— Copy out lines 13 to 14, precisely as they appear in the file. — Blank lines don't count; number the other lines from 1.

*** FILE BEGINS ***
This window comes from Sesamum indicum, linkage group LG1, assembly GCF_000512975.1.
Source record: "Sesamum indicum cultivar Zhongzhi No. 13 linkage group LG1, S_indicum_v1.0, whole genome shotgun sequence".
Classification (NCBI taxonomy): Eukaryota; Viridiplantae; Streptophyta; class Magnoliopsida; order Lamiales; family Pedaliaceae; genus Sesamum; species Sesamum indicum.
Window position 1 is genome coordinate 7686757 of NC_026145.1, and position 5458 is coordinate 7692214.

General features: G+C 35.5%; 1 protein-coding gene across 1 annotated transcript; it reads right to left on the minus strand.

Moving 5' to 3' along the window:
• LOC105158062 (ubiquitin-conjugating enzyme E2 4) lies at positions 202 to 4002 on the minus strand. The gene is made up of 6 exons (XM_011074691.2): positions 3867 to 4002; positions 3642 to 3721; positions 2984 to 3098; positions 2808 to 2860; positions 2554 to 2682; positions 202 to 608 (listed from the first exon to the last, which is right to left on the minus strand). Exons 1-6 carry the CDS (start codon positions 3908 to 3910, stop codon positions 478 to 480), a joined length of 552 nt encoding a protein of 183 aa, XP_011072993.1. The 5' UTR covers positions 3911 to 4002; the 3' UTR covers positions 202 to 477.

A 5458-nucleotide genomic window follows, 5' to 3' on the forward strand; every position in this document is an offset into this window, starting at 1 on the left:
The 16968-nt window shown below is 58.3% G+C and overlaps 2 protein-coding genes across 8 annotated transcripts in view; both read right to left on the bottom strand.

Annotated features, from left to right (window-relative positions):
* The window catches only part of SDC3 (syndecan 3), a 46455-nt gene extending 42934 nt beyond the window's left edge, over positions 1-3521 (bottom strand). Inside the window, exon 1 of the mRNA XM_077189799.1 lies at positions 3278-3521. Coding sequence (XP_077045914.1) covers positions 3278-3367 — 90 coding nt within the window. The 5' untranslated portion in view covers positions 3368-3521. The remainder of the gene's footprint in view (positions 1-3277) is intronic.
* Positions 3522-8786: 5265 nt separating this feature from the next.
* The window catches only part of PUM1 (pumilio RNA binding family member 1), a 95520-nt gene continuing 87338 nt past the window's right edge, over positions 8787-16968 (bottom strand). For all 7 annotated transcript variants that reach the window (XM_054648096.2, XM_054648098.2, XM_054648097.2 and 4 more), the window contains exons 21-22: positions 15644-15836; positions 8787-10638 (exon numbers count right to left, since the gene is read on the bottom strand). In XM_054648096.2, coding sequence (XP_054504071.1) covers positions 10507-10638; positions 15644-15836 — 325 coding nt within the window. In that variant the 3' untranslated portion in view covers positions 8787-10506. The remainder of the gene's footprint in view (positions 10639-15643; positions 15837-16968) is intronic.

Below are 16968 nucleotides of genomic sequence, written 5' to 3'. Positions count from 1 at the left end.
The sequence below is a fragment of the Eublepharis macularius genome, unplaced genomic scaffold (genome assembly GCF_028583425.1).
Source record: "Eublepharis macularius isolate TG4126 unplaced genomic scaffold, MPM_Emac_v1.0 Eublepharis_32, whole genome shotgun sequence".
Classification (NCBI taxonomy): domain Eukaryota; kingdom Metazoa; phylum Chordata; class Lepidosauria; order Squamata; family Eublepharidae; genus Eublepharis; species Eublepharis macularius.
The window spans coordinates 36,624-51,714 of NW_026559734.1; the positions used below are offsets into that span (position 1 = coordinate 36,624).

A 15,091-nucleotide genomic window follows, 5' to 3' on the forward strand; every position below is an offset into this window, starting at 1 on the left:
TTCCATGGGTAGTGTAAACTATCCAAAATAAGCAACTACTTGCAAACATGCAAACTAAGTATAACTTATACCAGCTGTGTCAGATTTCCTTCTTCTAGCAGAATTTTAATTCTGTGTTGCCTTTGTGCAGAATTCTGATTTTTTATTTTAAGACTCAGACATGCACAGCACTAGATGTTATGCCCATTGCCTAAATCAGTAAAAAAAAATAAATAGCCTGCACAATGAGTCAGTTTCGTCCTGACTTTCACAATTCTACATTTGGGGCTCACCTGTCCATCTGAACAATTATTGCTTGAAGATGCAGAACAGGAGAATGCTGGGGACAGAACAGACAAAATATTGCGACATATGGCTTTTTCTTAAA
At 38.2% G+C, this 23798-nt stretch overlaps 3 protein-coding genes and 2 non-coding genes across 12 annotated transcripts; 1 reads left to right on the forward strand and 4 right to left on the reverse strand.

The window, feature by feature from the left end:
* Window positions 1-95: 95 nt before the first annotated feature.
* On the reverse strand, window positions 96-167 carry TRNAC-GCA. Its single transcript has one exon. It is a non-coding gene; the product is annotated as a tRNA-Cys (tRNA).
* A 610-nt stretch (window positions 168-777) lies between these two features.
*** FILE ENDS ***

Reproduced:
* The window catches only part of PUM1 (pumilio RNA binding family member 1), a 95520-nt gene continuing 87338 nt past the window's right edge, over positions 8787-16968 (bottom strand). For all 7 annotated transcript variants that reach the window (XM_054648096.2, XM_054648098.2, XM_054648097.2 and 4 more), the window contains exons 21-22: positions 15644-15836; positions 8787-10638 (exon numbers count right to left, since the gene is read on the bottom strand). In XM_054648096.2, coding sequence (XP_054504071.1) covers positions 10507-10638; positions 15644-15836 — 325 coding nt within the window. In that variant the 3' untranslated portion in view covers positions 8787-10506. The remainder of the gene's footprint in view (positions 10639-15643; positions 15837-16968) is intronic.

Below are 16968 nucleotides of genomic sequence, written 5' to 3'. Positions count from 1 at the left end.